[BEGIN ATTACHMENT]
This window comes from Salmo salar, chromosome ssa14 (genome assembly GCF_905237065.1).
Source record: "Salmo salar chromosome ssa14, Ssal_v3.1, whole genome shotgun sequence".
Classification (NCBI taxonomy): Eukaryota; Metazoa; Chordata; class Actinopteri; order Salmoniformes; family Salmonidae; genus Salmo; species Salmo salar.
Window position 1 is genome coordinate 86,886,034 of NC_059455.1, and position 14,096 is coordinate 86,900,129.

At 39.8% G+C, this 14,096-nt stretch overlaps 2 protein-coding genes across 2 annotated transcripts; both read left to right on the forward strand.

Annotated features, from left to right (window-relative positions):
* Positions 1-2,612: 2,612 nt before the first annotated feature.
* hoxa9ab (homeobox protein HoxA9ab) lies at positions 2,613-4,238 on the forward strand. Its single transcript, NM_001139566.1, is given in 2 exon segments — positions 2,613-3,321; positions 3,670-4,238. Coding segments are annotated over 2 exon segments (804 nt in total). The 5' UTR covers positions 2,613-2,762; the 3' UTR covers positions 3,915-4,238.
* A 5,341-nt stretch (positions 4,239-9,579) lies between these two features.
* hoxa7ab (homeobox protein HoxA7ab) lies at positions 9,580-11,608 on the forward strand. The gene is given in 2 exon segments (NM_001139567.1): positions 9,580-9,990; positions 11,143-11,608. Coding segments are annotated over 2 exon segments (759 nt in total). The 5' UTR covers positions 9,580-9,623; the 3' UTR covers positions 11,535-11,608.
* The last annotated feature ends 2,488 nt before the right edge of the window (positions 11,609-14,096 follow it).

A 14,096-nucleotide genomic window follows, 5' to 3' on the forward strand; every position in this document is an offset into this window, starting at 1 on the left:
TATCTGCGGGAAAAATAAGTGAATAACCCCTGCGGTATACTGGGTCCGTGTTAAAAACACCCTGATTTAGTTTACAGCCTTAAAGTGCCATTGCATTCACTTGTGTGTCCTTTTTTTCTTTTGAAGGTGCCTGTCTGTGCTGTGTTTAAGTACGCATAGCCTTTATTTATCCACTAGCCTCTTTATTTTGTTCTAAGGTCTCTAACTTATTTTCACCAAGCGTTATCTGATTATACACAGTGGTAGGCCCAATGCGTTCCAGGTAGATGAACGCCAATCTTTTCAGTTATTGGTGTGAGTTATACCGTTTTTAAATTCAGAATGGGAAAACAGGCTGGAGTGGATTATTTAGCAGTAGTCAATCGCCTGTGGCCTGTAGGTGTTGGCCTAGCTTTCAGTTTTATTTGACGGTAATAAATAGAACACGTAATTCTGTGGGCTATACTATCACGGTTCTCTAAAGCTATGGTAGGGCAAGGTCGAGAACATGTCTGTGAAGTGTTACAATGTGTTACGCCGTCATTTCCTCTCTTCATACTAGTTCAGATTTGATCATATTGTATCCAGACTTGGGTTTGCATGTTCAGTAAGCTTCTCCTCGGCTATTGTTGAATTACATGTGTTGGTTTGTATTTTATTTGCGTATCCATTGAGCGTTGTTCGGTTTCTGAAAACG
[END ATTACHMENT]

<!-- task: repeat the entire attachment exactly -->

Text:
This window comes from Salmo salar, chromosome ssa14 (genome assembly GCF_905237065.1).
Source record: "Salmo salar chromosome ssa14, Ssal_v3.1, whole genome shotgun sequence".
Classification (NCBI taxonomy): Eukaryota; Metazoa; Chordata; class Actinopteri; order Salmoniformes; family Salmonidae; genus Salmo; species Salmo salar.
Window position 1 is genome coordinate 86,886,034 of NC_059455.1, and position 14,096 is coordinate 86,900,129.

At 39.8% G+C, this 14,096-nt stretch overlaps 2 protein-coding genes across 2 annotated transcripts; both read left to right on the forward strand.

Annotated features, from left to right (window-relative positions):
* Positions 1-2,612: 2,612 nt before the first annotated feature.
* hoxa9ab (homeobox protein HoxA9ab) lies at positions 2,613-4,238 on the forward strand. Its single transcript, NM_001139566.1, is given in 2 exon segments — positions 2,613-3,321; positions 3,670-4,238. Coding segments are annotated over 2 exon segments (804 nt in total). The 5' UTR covers positions 2,613-2,762; the 3' UTR covers positions 3,915-4,238.
* A 5,341-nt stretch (positions 4,239-9,579) lies between these two features.
* hoxa7ab (homeobox protein HoxA7ab) lies at positions 9,580-11,608 on the forward strand. The gene is given in 2 exon segments (NM_001139567.1): positions 9,580-9,990; positions 11,143-11,608. Coding segments are annotated over 2 exon segments (759 nt in total). The 5' UTR covers positions 9,580-9,623; the 3' UTR covers positions 11,535-11,608.
* The last annotated feature ends 2,488 nt before the right edge of the window (positions 11,609-14,096 follow it).

A 14,096-nucleotide genomic window follows, 5' to 3' on the forward strand; every position in this document is an offset into this window, starting at 1 on the left:
TATCTGCGGGAAAAATAAGTGAATAACCCCTGCGGTATACTGGGTCCGTGTTAAAAACACCCTGATTTAGTTTACAGCCTTAAAGTGCCATTGCATTCACTTGTGTGTCCTTTTTTTCTTTTGAAGGTGCCTGTCTGTGCTGTGTTTAAGTACGCATAGCCTTTATTTATCCACTAGCCTCTTTATTTTGTTCTAAGGTCTCTAACTTATTTTCACCAAGCGTTATCTGATTATACACAGTGGTAGGCCCAATGCGTTCCAGGTAGATGAACGCCAATCTTTTCAGTTATTGGTGTGAGTTATACCGTTTTTAAATTCAGAATGGGAAAACAGGCTGGAGTGGATTATTTAGCAGTAGTCAATCGCCTGTGGCCTGTAGGTGTTGGCCTAGCTTTCAGTTTTATTTGACGGTAATAAATAGAACACGTAATTCTGTGGGCTATACTATCACGGTTCTCTAAAGCTATGGTAGGGCAAGGTCGAGAACATGTCTGTGAAGTGTTACAATGTGTTACGCCGTCATTTCCTCTCTTCATACTAGTTCAGATTTGATCATATTGTATCCAGACTTGGGTTTGCATGTTCAGTAAGCTTCTCCTCGGCTATTGTTGAATTACATGTGTTGGTTTGTATTTTATTTGCGTATCCATTGAGCGTTGTTCGGTTTCTGAAAACG